The five-day workweek, an idea alien to congressional culture in recent years, is about to make a comeback.

"We are going to work longer hours, we are going to work full weeks, we are going to have votes on Mondays and Fridays," new Senate Majority Leader Harry Reid, D-Nev., advised his colleagues at the opening of the new session on Jan. 4.

Other Americans, from teachers to police officers to factory workers, put in five days a week on the job, Reid said. "Shouldn't we here in Washington, where we do our business in this laboratory we call the Senate, do the same?"

Old habits, of course, are not that easy to kick. The Senate was off the next day, a Friday.

The House under new Speaker Nancy Pelosi, D-Calif., also is committed to working longer hours. But the chamber was not in session last Monday, when some members attended the national college football championship game in Arizona. This Monday, Congress is closed for the Martin Luther King Jr. holiday.

There also are the occasional interruptions, such as the Republican retreat that will shut down the House on a Thursday and Friday later this month. House Democrats hold their retreat the following week, making two three-day work weeks in a row.

First votes following a weekend are being scheduled late in the afternoon or evening, effectively making the first day of the work week a travel day for many lawmakers.

Nonetheless, the burst of activity is reminiscent of when House Republicans took over in 1995 after the GOP had spent 40 years in the minority. It is a radical break from the recent practice of convening a new session in early January and then immediately taking off until the president's State of the Union address at the end of the month.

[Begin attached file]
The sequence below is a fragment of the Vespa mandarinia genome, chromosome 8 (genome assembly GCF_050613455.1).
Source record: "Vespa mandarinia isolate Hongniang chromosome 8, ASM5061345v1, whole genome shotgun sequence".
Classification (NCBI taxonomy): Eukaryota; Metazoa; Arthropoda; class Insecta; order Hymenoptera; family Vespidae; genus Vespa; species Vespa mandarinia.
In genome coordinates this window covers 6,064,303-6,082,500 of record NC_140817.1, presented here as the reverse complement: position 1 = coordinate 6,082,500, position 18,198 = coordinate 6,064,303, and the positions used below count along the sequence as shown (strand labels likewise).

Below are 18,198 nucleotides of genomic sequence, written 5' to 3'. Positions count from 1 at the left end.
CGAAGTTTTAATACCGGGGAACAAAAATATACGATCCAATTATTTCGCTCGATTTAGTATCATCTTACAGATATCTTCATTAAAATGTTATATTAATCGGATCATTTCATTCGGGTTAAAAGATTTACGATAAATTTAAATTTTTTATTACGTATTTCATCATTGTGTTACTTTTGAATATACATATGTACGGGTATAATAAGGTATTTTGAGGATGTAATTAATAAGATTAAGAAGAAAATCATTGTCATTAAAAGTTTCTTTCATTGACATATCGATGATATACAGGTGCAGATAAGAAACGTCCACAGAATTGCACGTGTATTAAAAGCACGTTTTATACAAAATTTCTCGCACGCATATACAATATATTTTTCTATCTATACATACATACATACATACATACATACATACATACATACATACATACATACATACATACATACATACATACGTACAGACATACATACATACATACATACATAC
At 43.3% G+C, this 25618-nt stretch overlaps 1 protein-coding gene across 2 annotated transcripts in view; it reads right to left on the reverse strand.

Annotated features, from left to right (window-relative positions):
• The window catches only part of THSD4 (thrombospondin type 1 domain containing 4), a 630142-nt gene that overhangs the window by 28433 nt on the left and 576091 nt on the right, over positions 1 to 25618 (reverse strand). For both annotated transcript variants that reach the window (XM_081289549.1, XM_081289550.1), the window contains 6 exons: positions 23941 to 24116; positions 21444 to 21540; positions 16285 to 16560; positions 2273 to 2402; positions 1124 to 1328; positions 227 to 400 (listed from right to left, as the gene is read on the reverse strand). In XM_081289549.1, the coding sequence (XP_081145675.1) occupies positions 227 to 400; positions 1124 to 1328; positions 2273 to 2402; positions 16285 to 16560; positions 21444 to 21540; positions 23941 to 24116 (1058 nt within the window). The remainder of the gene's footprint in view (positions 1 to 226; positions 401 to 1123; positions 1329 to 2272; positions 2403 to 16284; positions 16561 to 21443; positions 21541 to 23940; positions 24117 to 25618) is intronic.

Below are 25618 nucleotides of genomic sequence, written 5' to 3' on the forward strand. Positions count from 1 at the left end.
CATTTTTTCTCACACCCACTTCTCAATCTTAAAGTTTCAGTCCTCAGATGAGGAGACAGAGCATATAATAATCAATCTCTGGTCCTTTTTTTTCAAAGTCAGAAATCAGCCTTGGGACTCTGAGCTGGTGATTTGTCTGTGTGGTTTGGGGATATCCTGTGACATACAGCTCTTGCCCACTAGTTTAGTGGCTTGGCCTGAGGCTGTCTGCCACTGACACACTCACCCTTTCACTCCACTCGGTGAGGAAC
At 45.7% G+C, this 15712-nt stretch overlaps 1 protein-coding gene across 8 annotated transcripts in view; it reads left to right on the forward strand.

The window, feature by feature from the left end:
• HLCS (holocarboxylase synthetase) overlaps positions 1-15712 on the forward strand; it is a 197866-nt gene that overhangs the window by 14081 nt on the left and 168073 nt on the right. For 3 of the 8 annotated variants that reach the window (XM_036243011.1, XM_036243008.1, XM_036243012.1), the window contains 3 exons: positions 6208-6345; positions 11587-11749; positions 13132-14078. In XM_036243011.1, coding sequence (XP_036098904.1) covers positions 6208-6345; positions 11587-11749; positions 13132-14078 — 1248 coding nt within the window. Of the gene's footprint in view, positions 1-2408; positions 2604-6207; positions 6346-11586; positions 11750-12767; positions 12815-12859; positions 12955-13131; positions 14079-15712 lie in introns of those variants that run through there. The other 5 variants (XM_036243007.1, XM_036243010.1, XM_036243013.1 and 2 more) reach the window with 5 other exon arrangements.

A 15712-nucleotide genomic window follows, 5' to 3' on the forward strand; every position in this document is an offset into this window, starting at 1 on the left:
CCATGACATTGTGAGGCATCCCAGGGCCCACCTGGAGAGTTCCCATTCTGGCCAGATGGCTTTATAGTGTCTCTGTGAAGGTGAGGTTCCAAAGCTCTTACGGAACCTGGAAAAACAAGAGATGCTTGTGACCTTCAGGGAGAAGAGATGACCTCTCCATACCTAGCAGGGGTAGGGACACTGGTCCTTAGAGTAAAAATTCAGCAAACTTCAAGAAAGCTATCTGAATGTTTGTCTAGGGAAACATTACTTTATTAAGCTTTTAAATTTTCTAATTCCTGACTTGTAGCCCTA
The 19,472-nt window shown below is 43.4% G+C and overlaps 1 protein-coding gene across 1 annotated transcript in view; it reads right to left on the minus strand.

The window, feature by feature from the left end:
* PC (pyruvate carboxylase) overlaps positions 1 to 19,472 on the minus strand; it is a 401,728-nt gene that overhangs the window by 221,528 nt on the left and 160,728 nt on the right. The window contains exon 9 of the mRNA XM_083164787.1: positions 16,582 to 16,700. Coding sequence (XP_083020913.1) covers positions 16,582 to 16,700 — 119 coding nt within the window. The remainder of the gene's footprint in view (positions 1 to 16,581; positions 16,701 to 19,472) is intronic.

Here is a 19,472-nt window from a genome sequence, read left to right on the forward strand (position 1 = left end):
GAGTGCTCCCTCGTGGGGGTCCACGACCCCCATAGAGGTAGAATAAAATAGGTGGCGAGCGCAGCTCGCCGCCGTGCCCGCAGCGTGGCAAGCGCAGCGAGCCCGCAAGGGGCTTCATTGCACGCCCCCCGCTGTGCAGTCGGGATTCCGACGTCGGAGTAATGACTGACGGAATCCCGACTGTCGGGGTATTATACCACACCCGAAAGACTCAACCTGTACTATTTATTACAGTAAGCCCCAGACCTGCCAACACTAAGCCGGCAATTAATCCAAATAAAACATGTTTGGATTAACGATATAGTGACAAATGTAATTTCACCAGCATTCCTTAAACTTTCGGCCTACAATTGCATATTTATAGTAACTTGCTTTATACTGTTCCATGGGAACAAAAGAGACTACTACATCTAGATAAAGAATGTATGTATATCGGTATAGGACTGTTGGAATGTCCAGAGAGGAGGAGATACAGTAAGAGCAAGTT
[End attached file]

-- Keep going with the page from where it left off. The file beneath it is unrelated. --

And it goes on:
Under GOP leadership, the House fell into a pattern where no votes were scheduled until 6:30 p.m. on Tuesday and the last votes were on Thursday afternoon. That way, lawmakers could leave the Capitol on Thursday evening and not return until the following Tuesday.

Republicans argued that their new breed of citizen legislators should spend more time with their families and constituents back home. The abbreviated schedule also made life easier for lawmakers living in California and Hawaii and gave lawmakers more time for fundraising.

The Senate has tended to work somewhat longer hours. But both chambers grew accustomed to lengthy "district work periods," when Congress is in recess.

In 2006, besides being off in January, lawmakers were off a week or more for President's Day in February, St. Patrick's Day in March, Easter in April, Memorial Day in May and Independence Day in July. Then they took off six weeks in August and a month off before the November elections.

According to the office of House Majority Leader Steny Hoyer, D-Md, the House was in session 102 days last year, fewer than the 110 days of the "do-nothing" Congress when Harry S. Truman was president in 1948.

Congress under Democratic-control still will not be punching the clock for a 9-to-5 schedule.

Hoyer said his plan for most weeks was to hold first votes at 6:30 p.m. on Mondays and work until about 2 p.m. on Fridays. Long holiday recesses may be shortened, he added, although "there is great value to House members being in their districts and talking to their people."

Former House Ways and Means Committee Chairman Bill Thomas, R-Calif., who retired at the end of the last session after 28 years in the House, said five-day workweeks could be particularly tough on West Coast lawmakers.

Democrats, he predicted, might have to come up with a more structured approach, such as two weeks or three weeks of work in Washington and then a week back in the district.

"I'm anxious to see if it can work," he said of the Democratic plan, noting that he had at times been frustrated by workweeks in which he had "36 hours to get things done."

Fred Beuttler, deputy House historian, said today's lawmakers still put in a lot more time on Capitol Hill than did their predecessors. Until the 1930s, when Franklin D. Roosevelt needed Congress around to enact his New Deal legislation, a Congress elected in November frequently did not convene until December of the following year, 13 months after the election.

Abraham Lincoln had to call Congress into a special session in July 1861 to deal with the secession of the South and witness the routing of the Union Army at the first Battle of Bull Run.